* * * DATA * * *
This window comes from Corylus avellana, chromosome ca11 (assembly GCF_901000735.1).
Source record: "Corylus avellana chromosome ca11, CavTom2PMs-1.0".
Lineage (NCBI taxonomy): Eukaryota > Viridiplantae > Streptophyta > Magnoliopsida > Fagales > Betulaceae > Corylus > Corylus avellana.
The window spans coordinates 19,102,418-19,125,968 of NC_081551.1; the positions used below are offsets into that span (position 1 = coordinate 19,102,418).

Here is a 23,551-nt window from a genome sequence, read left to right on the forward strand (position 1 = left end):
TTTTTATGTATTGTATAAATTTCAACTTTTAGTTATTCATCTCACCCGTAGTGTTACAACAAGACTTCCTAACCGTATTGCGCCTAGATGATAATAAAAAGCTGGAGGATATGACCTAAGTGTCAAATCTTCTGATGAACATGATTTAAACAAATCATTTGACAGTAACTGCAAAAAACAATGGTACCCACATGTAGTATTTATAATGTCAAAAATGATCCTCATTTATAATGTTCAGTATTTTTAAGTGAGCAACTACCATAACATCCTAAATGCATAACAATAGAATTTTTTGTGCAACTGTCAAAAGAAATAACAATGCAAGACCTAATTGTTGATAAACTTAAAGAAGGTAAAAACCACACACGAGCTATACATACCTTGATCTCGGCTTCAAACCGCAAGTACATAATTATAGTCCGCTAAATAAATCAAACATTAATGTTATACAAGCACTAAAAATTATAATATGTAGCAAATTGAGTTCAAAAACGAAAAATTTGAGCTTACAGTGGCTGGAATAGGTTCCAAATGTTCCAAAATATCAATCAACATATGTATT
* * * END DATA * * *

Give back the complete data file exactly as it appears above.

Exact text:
This window comes from Corylus avellana, chromosome ca11 (assembly GCF_901000735.1).
Source record: "Corylus avellana chromosome ca11, CavTom2PMs-1.0".
Lineage (NCBI taxonomy): Eukaryota > Viridiplantae > Streptophyta > Magnoliopsida > Fagales > Betulaceae > Corylus > Corylus avellana.
The window spans coordinates 19,102,418-19,125,968 of NC_081551.1; the positions used below are offsets into that span (position 1 = coordinate 19,102,418).

Here is a 23,551-nt window from a genome sequence, read left to right on the forward strand (position 1 = left end):
TTTTTATGTATTGTATAAATTTCAACTTTTAGTTATTCATCTCACCCGTAGTGTTACAACAAGACTTCCTAACCGTATTGCGCCTAGATGATAATAAAAAGCTGGAGGATATGACCTAAGTGTCAAATCTTCTGATGAACATGATTTAAACAAATCATTTGACAGTAACTGCAAAAAACAATGGTACCCACATGTAGTATTTATAATGTCAAAAATGATCCTCATTTATAATGTTCAGTATTTTTAAGTGAGCAACTACCATAACATCCTAAATGCATAACAATAGAATTTTTTGTGCAACTGTCAAAAGAAATAACAATGCAAGACCTAATTGTTGATAAACTTAAAGAAGGTAAAAACCACACACGAGCTATACATACCTTGATCTCGGCTTCAAACCGCAAGTACATAATTATAGTCCGCTAAATAAATCAAACATTAATGTTATACAAGCACTAAAAATTATAATATGTAGCAAATTGAGTTCAAAAACGAAAAATTTGAGCTTACAGTGGCTGGAATAGGTTCCAAATGTTCCAAAATATCAATCAACATATGTATT